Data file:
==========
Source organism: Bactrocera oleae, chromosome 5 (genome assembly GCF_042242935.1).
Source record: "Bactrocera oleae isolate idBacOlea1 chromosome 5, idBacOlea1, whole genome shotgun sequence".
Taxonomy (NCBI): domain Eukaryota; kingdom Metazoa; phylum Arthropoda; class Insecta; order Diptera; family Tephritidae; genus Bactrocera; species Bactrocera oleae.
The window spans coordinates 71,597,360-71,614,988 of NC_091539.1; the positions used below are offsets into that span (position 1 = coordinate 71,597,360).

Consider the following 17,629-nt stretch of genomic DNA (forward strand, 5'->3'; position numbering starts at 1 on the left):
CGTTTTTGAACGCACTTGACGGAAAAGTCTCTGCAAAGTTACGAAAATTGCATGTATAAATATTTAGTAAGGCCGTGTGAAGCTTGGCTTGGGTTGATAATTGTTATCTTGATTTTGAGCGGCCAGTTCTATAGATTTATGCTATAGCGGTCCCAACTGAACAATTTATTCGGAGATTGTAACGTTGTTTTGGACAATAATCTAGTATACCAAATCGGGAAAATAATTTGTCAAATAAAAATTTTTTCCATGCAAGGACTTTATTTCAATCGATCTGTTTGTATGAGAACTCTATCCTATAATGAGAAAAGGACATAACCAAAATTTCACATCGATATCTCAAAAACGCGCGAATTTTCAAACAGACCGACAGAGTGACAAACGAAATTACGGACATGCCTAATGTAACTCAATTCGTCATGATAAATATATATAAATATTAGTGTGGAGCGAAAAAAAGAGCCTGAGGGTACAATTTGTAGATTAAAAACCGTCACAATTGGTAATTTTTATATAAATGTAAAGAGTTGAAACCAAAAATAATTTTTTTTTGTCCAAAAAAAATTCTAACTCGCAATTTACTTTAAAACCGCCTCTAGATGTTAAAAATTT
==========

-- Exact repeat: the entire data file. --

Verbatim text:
Source organism: Bactrocera oleae, chromosome 5 (genome assembly GCF_042242935.1).
Source record: "Bactrocera oleae isolate idBacOlea1 chromosome 5, idBacOlea1, whole genome shotgun sequence".
Taxonomy (NCBI): domain Eukaryota; kingdom Metazoa; phylum Arthropoda; class Insecta; order Diptera; family Tephritidae; genus Bactrocera; species Bactrocera oleae.
The window spans coordinates 71,597,360-71,614,988 of NC_091539.1; the positions used below are offsets into that span (position 1 = coordinate 71,597,360).

Consider the following 17,629-nt stretch of genomic DNA (forward strand, 5'->3'; position numbering starts at 1 on the left):
CGTTTTTGAACGCACTTGACGGAAAAGTCTCTGCAAAGTTACGAAAATTGCATGTATAAATATTTAGTAAGGCCGTGTGAAGCTTGGCTTGGGTTGATAATTGTTATCTTGATTTTGAGCGGCCAGTTCTATAGATTTATGCTATAGCGGTCCCAACTGAACAATTTATTCGGAGATTGTAACGTTGTTTTGGACAATAATCTAGTATACCAAATCGGGAAAATAATTTGTCAAATAAAAATTTTTTCCATGCAAGGACTTTATTTCAATCGATCTGTTTGTATGAGAACTCTATCCTATAATGAGAAAAGGACATAACCAAAATTTCACATCGATATCTCAAAAACGCGCGAATTTTCAAACAGACCGACAGAGTGACAAACGAAATTACGGACATGCCTAATGTAACTCAATTCGTCATGATAAATATATATAAATATTAGTGTGGAGCGAAAAAAAGAGCCTGAGGGTACAATTTGTAGATTAAAAACCGTCACAATTGGTAATTTTTATATAAATGTAAAGAGTTGAAACCAAAAATAATTTTTTTTTGTCCAAAAAAAATTCTAACTCGCAATTTACTTTAAAACCGCCTCTAGATGTTAAAAATTT